25th Infantry Division (thing)
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|25th Infantry Division "Tropic Lightning"
World War II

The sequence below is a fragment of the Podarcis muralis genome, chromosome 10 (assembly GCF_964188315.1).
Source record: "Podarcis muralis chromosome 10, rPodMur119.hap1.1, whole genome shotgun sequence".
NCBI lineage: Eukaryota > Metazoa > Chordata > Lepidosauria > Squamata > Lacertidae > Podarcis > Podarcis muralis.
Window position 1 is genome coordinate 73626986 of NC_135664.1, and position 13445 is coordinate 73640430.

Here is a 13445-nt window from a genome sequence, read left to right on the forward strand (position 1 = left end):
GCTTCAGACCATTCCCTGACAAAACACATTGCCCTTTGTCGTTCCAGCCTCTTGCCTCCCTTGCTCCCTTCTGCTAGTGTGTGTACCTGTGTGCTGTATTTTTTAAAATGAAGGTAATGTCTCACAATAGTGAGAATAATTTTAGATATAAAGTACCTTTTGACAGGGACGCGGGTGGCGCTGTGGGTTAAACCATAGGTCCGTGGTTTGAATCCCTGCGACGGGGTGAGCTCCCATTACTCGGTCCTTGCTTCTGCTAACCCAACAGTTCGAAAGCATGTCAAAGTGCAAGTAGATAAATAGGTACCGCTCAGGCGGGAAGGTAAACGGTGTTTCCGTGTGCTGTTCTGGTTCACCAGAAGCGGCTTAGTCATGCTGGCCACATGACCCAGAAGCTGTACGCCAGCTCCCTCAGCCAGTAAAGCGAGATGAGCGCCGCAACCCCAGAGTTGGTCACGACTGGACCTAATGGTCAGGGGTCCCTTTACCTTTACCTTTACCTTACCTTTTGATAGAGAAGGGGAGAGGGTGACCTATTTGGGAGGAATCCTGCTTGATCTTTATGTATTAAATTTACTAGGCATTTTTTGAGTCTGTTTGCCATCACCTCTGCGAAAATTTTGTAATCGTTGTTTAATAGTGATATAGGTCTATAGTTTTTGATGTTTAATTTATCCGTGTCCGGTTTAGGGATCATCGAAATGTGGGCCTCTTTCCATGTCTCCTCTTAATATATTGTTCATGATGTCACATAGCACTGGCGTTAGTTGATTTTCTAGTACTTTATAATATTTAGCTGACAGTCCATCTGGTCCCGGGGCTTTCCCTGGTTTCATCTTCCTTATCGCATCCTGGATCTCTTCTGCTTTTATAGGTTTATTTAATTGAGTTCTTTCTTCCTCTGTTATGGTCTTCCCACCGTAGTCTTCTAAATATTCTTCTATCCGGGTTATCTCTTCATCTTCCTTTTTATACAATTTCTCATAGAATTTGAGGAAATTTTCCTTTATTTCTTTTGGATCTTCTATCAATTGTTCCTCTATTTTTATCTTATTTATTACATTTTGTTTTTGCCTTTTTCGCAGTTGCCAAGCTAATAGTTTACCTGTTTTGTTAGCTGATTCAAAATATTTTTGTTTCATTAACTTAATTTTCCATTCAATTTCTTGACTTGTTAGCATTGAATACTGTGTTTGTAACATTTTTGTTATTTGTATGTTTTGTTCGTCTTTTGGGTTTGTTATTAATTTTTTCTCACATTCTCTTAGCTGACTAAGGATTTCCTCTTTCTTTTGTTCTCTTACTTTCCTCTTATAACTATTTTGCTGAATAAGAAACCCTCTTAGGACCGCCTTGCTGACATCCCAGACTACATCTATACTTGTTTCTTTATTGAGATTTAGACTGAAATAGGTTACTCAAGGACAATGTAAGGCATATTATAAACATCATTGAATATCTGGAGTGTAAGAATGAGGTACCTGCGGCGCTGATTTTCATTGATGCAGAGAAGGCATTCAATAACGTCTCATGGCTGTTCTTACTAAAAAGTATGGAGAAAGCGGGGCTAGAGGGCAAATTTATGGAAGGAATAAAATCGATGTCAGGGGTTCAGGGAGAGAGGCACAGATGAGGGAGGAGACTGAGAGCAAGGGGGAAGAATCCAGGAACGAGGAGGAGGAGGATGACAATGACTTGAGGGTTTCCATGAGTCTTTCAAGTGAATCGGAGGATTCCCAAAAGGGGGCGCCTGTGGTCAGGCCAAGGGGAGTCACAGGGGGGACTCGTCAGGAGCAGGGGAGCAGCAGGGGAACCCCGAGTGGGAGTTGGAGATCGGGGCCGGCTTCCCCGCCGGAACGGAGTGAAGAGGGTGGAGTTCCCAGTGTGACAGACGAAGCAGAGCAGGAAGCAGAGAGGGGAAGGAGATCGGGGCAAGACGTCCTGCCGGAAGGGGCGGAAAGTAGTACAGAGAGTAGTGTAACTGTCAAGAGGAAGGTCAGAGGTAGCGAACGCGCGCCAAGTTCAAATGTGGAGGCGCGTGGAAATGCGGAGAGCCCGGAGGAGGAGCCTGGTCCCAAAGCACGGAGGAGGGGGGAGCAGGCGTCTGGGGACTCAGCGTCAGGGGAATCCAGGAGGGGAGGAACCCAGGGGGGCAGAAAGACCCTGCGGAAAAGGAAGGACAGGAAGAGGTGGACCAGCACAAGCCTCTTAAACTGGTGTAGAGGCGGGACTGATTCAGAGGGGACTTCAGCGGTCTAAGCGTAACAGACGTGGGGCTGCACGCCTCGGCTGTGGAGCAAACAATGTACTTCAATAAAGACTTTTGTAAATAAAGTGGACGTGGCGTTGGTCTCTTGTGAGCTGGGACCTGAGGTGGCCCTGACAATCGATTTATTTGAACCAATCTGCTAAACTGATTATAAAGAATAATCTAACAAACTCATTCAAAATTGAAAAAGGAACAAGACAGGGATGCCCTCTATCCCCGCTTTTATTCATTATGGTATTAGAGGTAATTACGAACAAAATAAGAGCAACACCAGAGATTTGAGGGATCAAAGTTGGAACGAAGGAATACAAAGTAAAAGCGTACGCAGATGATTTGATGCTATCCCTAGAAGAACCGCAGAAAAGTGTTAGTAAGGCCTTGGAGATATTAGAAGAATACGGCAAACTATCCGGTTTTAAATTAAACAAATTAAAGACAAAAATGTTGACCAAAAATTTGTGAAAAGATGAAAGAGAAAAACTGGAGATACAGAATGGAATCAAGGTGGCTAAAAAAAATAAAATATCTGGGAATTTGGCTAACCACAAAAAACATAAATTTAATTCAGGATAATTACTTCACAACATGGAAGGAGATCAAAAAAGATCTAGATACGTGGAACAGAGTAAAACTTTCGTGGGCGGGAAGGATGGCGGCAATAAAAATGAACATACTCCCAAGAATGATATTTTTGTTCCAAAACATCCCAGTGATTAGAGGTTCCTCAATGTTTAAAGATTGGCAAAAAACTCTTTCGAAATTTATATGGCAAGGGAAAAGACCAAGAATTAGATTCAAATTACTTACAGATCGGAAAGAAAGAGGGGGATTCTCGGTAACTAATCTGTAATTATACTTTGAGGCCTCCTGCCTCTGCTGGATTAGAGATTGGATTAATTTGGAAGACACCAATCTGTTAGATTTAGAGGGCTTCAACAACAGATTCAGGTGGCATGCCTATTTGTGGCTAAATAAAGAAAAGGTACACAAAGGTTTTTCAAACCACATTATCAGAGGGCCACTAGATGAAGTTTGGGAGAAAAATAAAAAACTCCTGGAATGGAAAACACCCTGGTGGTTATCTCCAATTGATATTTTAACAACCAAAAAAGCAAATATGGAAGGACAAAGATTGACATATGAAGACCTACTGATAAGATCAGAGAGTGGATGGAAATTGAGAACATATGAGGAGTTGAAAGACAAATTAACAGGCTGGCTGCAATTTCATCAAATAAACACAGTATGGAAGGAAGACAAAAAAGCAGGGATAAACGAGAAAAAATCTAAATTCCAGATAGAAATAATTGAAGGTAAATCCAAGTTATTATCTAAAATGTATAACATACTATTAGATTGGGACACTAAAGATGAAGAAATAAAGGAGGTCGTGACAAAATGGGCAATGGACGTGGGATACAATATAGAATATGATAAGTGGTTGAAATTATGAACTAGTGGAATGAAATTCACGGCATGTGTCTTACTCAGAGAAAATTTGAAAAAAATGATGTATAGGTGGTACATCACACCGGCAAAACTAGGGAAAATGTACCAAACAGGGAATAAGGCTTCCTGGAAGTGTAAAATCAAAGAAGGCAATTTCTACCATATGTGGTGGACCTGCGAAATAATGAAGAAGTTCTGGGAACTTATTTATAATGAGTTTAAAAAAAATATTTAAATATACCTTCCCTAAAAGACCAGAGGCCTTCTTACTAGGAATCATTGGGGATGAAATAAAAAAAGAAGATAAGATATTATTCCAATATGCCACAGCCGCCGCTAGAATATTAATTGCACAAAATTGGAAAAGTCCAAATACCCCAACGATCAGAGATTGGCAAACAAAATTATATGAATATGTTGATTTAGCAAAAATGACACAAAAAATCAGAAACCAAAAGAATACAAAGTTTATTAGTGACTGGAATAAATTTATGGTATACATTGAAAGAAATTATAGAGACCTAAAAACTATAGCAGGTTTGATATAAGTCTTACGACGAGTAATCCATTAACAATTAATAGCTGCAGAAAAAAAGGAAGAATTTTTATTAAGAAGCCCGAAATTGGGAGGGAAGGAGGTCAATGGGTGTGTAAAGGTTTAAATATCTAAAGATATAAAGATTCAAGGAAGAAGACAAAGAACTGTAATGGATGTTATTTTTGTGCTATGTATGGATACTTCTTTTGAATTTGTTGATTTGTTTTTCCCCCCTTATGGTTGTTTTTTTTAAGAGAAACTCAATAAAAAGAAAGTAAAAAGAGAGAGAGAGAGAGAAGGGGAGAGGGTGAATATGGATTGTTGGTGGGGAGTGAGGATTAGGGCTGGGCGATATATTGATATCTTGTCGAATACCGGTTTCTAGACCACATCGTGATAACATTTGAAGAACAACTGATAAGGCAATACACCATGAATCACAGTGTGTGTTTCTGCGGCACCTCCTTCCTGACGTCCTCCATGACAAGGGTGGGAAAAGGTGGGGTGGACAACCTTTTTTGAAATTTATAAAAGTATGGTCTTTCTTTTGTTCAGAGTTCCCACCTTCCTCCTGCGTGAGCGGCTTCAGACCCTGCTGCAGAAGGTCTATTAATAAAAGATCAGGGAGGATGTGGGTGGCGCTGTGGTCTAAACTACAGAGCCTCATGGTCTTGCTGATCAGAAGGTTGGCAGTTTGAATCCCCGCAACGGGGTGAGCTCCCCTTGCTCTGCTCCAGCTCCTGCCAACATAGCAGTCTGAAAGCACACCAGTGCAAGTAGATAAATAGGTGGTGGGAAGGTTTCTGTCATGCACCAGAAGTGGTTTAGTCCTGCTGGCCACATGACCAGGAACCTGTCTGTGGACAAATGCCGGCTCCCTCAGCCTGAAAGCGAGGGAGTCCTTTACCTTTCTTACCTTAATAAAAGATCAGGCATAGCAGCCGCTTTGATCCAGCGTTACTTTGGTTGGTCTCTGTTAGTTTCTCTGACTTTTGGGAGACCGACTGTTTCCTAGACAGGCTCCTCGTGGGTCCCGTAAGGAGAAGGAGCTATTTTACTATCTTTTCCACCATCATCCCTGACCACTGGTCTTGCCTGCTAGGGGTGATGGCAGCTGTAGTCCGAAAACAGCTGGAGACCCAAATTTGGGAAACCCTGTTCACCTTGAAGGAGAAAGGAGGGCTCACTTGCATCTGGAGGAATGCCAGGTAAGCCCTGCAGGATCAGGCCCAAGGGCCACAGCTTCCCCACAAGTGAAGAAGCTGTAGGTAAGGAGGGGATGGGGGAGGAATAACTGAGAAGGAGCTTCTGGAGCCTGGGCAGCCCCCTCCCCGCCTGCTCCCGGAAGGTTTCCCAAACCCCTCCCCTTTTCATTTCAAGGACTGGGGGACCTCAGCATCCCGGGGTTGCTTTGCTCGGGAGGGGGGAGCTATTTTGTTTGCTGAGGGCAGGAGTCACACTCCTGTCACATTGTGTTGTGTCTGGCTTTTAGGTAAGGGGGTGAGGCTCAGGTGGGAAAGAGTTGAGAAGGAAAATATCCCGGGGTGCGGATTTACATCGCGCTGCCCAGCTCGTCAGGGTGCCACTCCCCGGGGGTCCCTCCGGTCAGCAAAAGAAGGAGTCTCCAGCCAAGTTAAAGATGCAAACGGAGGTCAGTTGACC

Constituted as an AUS division August 26, 1941 from the 27th and 35th Infantry regiments of the Hawaiian Division. Activated October 1, 1941 at Schofield Barracks, the division spent December 1941 on beach defense duties in Hawaii after the Pearl Harbor attack; it then engaged in a period of intense training before moving to Guadalcanal in November of 1942 to relieve the First Marine Division. Fighting on Guadalcanal continued until February 1943, with mopping up of scattered Japanese survivors continuing through July. The 25th moved on to New Georgia later that month, where it took Vella Lavella on September 15 and the Bairoko Harbor in October. Organized resistance ended on New Georgia ended on August 25th, which allowed the division to seize Vila Airport on Kolombangara October 6. The 25th spent the remainder of 1943 and the start of 1944 in New Zealand resting and then moved to New Caledonia in February 1944 for more training. The 25th landed in Luzon on January 11, 1945, as part of MacArthur's return to the Philippines, and drove across the Central Plain to engage the Japanese at Binalonan on January 17, where they destroyed much of the Japanese armor. Operations in the Caraballo Mountains began on February 21, with the division continuing its advance along Highway #5 despite fierce counterattacks. Balete Pass fell on May 13, and the way to the Cagayan Valley opened with the fall of San Jose on May 27. It was during the Luzon campaign that the division's rapid movement and demonstrated effectiveness earned it the nickname "Tropic Lightning". Mopping up continued until July 1, when the division began training for the invasion of Japan; this was cut short and the division assigned to occupation duties there on September 20.The division was officially transferred to the Regular Army June 27, 1949.